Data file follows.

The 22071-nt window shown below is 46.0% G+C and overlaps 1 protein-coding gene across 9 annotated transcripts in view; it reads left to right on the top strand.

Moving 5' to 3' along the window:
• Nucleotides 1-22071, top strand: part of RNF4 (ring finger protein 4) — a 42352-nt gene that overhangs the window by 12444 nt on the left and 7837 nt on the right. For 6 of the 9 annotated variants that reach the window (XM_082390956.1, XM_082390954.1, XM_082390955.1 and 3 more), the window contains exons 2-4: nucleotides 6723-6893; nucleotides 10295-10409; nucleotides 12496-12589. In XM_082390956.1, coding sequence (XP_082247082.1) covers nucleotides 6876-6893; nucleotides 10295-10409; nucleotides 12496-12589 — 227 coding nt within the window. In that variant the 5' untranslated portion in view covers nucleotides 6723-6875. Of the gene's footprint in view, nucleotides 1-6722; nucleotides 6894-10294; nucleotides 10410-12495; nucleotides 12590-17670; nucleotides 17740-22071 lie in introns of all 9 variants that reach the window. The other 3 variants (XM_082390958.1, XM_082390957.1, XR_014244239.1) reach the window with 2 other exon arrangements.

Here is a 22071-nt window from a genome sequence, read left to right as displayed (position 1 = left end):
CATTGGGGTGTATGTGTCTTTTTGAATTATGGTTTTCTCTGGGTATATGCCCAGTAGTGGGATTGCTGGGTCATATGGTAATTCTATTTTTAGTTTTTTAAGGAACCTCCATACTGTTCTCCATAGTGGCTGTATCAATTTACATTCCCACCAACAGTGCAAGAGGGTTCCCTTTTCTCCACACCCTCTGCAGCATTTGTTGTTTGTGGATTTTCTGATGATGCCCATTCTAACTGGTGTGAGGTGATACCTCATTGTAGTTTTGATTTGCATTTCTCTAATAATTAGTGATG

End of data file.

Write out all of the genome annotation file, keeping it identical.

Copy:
The 22071-nt window shown below is 46.0% G+C and overlaps 1 protein-coding gene across 9 annotated transcripts in view; it reads left to right on the top strand.

Moving 5' to 3' along the window:
• Nucleotides 1-22071, top strand: part of RNF4 (ring finger protein 4) — a 42352-nt gene that overhangs the window by 12444 nt on the left and 7837 nt on the right. For 6 of the 9 annotated variants that reach the window (XM_082390956.1, XM_082390954.1, XM_082390955.1 and 3 more), the window contains exons 2-4: nucleotides 6723-6893; nucleotides 10295-10409; nucleotides 12496-12589. In XM_082390956.1, coding sequence (XP_082247082.1) covers nucleotides 6876-6893; nucleotides 10295-10409; nucleotides 12496-12589 — 227 coding nt within the window. In that variant the 5' untranslated portion in view covers nucleotides 6723-6875. Of the gene's footprint in view, nucleotides 1-6722; nucleotides 6894-10294; nucleotides 10410-12495; nucleotides 12590-17670; nucleotides 17740-22071 lie in introns of all 9 variants that reach the window. The other 3 variants (XM_082390958.1, XM_082390957.1, XR_014244239.1) reach the window with 2 other exon arrangements.

Here is a 22071-nt window from a genome sequence, read left to right as displayed (position 1 = left end):
CATTGGGGTGTATGTGTCTTTTTGAATTATGGTTTTCTCTGGGTATATGCCCAGTAGTGGGATTGCTGGGTCATATGGTAATTCTATTTTTAGTTTTTTAAGGAACCTCCATACTGTTCTCCATAGTGGCTGTATCAATTTACATTCCCACCAACAGTGCAAGAGGGTTCCCTTTTCTCCACACCCTCTGCAGCATTTGTTGTTTGTGGATTTTCTGATGATGCCCATTCTAACTGGTGTGAGGTGATACCTCATTGTAGTTTTGATTTGCATTTCTCTAATAATTAGTGATG